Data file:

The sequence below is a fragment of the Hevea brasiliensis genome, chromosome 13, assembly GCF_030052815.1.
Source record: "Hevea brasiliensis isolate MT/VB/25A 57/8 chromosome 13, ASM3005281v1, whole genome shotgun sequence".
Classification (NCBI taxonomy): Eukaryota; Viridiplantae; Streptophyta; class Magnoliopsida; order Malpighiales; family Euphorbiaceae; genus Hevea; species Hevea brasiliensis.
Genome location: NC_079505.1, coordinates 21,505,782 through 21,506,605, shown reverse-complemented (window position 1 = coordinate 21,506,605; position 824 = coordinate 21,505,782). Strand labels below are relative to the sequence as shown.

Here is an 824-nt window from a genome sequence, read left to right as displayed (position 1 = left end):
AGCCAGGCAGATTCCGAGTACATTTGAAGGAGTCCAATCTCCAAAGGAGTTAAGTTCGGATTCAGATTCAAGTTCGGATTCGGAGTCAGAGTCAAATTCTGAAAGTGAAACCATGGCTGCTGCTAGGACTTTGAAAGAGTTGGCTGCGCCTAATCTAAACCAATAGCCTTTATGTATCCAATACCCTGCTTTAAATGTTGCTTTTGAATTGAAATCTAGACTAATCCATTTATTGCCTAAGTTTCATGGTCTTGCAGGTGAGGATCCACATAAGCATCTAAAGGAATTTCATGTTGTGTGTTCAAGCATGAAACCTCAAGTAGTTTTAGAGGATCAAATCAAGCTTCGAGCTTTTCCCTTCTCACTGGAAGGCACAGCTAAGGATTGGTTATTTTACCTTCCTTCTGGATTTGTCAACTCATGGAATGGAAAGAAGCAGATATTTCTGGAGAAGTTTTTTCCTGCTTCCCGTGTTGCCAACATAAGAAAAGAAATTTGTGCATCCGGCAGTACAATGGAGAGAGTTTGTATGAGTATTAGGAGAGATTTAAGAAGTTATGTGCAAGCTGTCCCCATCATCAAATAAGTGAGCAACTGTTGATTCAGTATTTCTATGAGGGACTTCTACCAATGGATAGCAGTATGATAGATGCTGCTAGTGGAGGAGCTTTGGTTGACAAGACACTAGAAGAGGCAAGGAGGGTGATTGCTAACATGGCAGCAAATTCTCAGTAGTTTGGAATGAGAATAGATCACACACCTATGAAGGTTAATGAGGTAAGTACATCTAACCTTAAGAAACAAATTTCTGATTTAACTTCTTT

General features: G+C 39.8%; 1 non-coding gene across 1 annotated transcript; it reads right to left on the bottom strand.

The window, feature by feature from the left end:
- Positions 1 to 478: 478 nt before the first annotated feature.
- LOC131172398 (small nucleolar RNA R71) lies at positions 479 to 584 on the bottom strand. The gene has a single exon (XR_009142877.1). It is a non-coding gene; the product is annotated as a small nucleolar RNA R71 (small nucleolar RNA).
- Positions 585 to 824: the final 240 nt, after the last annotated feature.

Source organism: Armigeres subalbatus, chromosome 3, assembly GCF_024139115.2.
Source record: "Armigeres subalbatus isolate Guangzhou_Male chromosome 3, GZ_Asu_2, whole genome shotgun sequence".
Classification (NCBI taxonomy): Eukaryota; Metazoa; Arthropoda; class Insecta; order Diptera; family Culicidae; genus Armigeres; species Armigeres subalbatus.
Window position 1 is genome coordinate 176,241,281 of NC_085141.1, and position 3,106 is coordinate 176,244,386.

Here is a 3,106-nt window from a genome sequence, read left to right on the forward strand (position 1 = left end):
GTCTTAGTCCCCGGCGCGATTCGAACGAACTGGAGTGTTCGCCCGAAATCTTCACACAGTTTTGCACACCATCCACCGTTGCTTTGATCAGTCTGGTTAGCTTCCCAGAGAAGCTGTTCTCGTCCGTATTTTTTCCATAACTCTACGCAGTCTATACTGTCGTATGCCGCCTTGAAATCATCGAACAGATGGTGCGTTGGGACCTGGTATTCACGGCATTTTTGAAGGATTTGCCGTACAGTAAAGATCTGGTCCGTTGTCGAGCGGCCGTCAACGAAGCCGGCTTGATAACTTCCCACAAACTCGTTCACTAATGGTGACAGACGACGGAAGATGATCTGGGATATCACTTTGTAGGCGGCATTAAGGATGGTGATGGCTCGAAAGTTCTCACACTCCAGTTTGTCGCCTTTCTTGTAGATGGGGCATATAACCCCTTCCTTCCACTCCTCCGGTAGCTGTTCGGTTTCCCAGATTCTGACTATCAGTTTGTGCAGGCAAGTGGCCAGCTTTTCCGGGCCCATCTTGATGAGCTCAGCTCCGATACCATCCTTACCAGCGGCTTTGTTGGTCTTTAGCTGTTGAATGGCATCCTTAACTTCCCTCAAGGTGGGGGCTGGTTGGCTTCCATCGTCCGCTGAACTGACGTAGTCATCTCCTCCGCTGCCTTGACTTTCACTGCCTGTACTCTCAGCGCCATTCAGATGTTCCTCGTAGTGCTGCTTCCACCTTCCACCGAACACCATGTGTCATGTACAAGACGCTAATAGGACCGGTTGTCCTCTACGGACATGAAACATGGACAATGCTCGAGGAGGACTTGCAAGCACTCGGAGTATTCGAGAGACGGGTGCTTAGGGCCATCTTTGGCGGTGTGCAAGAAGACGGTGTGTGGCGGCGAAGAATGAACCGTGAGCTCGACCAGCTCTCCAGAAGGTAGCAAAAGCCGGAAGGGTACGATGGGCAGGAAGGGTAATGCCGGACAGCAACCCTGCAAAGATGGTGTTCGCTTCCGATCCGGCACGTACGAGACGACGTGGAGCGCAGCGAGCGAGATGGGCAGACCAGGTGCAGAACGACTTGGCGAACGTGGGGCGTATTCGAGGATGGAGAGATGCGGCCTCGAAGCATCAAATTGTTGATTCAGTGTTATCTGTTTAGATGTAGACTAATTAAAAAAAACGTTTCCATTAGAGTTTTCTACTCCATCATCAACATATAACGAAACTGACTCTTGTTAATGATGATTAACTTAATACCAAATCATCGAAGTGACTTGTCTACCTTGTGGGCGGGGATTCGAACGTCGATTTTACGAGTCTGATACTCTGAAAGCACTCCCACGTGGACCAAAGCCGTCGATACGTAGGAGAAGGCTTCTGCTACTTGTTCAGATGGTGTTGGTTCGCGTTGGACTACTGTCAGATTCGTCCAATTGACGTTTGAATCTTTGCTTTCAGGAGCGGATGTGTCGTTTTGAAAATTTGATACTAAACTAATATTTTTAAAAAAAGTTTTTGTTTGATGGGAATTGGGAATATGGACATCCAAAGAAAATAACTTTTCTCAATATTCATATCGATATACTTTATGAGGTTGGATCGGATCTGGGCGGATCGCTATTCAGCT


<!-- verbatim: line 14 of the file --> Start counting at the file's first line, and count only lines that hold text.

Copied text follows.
Classification (NCBI taxonomy): Eukaryota; Metazoa; Arthropoda; class Insecta; order Diptera; family Culicidae; genus Armigeres; species Armigeres subalbatus.